Given his restless temperament, it’s hard to imagine him enjoying the filming of Juno and the Paycock. After a brief opening in the streets and a bar, the action shifts inside to the family’s two-room apartment, where it stays for the entire film. Shooting a sound film in 1929 meant a lack of complicated camera moves as well; the clunky microphone and camera setup restricted Hitchcock as he was bound to capture all the lines of dialogue. And to top it all off, the film was a low-budget quickie, made to showcase the sound of actors delivering an adaptation of one of the UK’s most popular plays.

The results are predictable. Long shots of actors sitting at a table and talking to each other, or an interminable scene where they sing to each other. Hitchcock’s technical mastery is mainly hidden from view; a scene where the family listen to a phonograph meant that, because 1929 soundtracks couldn’t be edited, Hitch had to have a small orchestra and singer offscreen to perform the song live, so it would appear to be coming from the victrola.

A singer and full orchestra are just offscreen in this shot.

It’s hard to gauge the acting for a variety of reasons. First, copies of this film are hard to find and I ended up with a terrible DVD dub of a dub of a dub that was impossible to understand. Second, the tone of the play veers wildly between slapstick comedy and horror/tragedy. Literally right after a scene of the father bumbling about with sausages is the sound of gunfire in the streets, as the play is set in 1922 during the Irish Civil War. I’m no dramaturg, and maybe it works better on stage, but Hitchcock never finds a tone that works for the film. Third, most of the actors were from the Irish Players or had performed the play somewhere else. It’s clear that they’re all talented, experienced actors. Yet Hitchcock makes no attempt to reign them in for the camera.

To be fair, it was a time of great upheaval for the industry, as silent film actors struggled to keep pace and theater actors found themselves in demand. Yet most of those theater actors never thought to modulate their performance. Trained to reach the back of a theater with their facial expressions and projections, actors with a movie camera a few feet away could come across as wildly melodramatic and excited, as is the case here. It’s a peculiar situation, as many of the stage’s best actors often failed to register on film (like Laurence Olivier).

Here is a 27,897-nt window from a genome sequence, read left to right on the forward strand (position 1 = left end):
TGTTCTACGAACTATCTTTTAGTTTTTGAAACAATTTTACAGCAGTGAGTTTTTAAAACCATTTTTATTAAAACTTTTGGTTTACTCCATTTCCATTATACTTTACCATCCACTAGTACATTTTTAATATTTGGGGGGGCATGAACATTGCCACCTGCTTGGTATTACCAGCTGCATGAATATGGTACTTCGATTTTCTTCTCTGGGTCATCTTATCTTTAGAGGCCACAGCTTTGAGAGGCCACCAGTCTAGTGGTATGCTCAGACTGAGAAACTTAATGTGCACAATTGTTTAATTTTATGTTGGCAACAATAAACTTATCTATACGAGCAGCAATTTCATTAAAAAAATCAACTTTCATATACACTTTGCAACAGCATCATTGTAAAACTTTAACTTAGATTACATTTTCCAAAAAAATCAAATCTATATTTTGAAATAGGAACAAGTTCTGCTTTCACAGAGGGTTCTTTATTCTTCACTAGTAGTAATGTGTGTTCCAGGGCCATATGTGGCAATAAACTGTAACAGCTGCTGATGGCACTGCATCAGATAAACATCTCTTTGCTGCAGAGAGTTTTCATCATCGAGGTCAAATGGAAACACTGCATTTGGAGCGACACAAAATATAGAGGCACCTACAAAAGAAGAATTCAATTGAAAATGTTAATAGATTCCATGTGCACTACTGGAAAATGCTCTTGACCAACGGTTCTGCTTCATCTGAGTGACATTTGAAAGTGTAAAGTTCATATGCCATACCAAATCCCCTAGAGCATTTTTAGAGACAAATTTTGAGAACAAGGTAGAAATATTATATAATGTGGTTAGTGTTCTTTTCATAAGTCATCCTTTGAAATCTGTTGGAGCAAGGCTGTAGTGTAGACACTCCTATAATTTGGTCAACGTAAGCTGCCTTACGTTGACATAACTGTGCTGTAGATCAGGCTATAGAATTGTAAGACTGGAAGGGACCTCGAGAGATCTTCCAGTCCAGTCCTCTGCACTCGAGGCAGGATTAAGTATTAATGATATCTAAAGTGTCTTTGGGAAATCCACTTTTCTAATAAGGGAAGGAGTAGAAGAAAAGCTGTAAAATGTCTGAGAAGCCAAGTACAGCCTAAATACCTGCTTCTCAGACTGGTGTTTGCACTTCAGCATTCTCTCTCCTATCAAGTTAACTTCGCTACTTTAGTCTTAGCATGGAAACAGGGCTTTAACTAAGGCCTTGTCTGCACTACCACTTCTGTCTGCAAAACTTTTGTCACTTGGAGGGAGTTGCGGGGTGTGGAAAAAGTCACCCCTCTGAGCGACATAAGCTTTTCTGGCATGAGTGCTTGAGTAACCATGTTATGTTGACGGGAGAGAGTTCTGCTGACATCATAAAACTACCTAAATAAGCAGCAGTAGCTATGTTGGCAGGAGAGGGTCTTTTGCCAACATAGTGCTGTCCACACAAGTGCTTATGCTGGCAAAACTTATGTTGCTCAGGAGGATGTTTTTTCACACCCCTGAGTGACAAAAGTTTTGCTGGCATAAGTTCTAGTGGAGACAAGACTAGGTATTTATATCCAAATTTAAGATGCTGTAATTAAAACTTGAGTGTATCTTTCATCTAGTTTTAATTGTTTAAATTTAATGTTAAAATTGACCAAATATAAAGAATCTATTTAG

My assumption is that Hitchcock was still learning, and in a play full of rending of garments and broad slapstick, he simply didn’t grasp that the performance had to be toned down for the screen.

A scene that, charitably, could be toned down a bit.

Overall I get what he’s going for; he’s trying to provide a view of a family coping with a world gone mad, as machine gun fire echoes through their apartment and squabbles over a pint of stout. Yet the film is more of a curio than anything else, an interesting, hard-to-understand relic.

Juno is not without its charm either; a single moment where Sara Allgood (playing the matriarch Juno), nervously cleans the table and sets out the good tablecloth for  company is wonderfully charming and evocative. And Hitchcock finds a moment of subtlelty when their son Johnny is killed by revolutionary forces; we hear the sound of gunfire but instead see their Virgin Mary statue in the apartment as the candle blows out. It’s one of the few moments where he successfully merges the mundane with the horrific.

That’s something we’ve all been struggling with a lot lately, and I’d be lying if I didn’t say that some of the elements of this film struck me harder than they might normally. Certainly a view of people carrying on despite the horrors of a civil war is unsettling. O’Casey was writing from a place of experience, where after civil war and death and poverty, what else can one do but carry on?